During the golden days leading up to the “war to end all wars,” the Wittgenstein family stood at the forefront of the cultured bourgeoisie in Vienna. In imitation of aristocratic mannerisms, they freely dabbled in artistic patronage, financed by the [...] more >>
In their late years, Gilbert and Sullivan weren’t as successful as they had been in their early years. Yet, their legacy still lives on and even over a century later, their music keeps reappearing, often with new lyrics.
In 1808 Sébastien Erard registered a patent that fundamentally changed piano construction forever. As hammers had become more massive, they produced a much heavier touch for the performer. As such, the ability to repeat notes was severely impacted and the [...] more >>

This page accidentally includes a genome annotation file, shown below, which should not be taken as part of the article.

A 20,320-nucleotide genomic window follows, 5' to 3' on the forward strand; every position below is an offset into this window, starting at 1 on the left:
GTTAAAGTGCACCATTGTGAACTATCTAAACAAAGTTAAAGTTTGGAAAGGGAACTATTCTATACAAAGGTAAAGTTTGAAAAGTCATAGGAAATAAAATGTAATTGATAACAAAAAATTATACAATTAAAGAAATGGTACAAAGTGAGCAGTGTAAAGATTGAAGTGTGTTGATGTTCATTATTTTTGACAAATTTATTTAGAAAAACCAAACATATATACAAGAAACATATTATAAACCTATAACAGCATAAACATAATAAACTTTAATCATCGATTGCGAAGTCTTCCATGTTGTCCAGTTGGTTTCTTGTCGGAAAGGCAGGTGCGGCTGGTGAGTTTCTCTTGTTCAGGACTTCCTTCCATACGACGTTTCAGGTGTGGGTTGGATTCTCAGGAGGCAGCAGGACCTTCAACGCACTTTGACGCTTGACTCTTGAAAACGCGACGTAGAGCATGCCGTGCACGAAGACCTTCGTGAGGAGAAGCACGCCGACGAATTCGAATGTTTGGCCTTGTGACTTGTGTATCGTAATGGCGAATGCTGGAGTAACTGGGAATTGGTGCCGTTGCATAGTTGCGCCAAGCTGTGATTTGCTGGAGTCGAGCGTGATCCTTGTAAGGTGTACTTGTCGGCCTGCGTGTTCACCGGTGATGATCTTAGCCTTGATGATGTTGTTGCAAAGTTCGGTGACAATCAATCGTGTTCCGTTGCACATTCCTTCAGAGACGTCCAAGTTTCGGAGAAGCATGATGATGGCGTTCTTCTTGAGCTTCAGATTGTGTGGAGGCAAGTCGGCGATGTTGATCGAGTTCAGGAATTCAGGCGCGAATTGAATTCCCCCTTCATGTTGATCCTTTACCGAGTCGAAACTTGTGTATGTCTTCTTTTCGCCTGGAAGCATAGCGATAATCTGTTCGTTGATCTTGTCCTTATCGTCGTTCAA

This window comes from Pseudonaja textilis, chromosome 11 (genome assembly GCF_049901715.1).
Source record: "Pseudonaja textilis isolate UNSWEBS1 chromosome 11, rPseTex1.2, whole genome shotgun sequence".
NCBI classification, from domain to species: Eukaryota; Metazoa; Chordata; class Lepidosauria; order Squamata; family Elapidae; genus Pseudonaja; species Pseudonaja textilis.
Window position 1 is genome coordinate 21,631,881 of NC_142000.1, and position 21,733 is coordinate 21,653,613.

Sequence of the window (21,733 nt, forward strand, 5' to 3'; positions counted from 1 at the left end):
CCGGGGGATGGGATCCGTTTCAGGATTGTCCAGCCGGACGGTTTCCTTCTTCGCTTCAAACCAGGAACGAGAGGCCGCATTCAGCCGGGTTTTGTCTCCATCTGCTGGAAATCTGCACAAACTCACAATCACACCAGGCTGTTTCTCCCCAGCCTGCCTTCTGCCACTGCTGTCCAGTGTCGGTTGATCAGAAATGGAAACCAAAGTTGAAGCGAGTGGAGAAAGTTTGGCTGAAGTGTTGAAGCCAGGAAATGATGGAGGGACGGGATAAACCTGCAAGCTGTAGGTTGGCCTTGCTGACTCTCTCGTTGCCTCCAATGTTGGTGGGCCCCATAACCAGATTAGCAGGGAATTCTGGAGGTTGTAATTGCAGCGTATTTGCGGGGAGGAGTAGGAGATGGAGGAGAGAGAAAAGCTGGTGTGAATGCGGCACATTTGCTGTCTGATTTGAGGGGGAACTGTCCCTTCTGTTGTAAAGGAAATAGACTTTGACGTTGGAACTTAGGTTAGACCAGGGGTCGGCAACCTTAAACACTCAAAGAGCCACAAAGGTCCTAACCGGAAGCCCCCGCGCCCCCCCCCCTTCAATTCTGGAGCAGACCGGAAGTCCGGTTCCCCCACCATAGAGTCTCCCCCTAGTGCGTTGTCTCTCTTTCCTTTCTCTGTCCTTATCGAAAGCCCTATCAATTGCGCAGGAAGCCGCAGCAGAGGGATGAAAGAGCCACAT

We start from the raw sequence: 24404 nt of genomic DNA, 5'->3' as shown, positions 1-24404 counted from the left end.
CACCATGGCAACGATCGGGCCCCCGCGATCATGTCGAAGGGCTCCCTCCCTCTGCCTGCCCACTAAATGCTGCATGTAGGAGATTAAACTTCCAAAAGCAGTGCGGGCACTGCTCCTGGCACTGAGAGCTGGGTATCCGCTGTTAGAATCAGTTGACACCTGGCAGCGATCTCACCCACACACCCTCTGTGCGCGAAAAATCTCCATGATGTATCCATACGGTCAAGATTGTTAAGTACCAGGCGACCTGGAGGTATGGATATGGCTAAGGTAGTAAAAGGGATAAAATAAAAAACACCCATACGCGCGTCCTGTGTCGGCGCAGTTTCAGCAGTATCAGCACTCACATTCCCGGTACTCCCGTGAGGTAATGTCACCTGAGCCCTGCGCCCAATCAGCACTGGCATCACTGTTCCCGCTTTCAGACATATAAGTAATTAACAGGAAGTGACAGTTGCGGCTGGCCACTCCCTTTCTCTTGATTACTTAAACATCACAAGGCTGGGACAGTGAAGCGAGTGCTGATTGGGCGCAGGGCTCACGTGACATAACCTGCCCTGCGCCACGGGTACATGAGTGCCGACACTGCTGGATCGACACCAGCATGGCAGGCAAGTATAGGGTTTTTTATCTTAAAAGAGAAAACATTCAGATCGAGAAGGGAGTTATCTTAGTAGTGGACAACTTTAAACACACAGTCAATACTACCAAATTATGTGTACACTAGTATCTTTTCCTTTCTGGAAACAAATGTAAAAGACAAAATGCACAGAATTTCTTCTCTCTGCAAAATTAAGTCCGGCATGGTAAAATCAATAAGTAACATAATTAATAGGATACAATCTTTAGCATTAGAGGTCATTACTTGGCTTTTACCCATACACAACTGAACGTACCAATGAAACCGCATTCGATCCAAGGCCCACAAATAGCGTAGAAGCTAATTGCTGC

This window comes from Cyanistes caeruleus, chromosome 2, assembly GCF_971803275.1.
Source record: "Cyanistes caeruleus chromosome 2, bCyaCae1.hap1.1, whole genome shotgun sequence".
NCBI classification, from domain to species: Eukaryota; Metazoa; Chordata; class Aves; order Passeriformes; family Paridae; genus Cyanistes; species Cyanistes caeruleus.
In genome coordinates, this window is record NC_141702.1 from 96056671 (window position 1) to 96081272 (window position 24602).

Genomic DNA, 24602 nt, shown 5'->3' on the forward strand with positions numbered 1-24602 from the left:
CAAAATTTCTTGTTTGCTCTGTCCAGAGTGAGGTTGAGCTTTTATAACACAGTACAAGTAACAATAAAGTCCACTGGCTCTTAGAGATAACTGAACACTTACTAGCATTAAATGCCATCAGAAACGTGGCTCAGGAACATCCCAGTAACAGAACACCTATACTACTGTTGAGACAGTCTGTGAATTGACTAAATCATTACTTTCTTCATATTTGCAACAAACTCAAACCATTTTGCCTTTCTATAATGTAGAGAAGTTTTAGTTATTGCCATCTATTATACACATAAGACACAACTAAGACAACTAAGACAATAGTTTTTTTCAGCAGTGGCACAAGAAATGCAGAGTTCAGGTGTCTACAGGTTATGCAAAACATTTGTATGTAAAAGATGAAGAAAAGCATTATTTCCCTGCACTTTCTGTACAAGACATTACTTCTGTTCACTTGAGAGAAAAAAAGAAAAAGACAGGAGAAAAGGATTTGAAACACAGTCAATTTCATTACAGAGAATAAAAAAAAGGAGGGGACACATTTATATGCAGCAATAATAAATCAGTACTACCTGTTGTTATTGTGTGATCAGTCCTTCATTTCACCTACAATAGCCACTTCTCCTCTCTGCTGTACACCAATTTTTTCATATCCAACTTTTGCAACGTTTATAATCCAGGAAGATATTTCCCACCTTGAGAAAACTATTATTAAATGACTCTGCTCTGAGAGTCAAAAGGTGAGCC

Gilbert and Sullivan’s next opera made its surprising debut in New York, rather than London, in an attempt to secure American copyright, which at that time was rather a pirate industry of itself. The Pirates of Penzance opened on New [...] more >>
During the first half of the 19th century, Gioachino Rossini was recognized as the greatest Italian composer of his time. No other composer enjoyed his prestige, popular acclaim and artistic influence in the world of opera. And as we all [...] more >>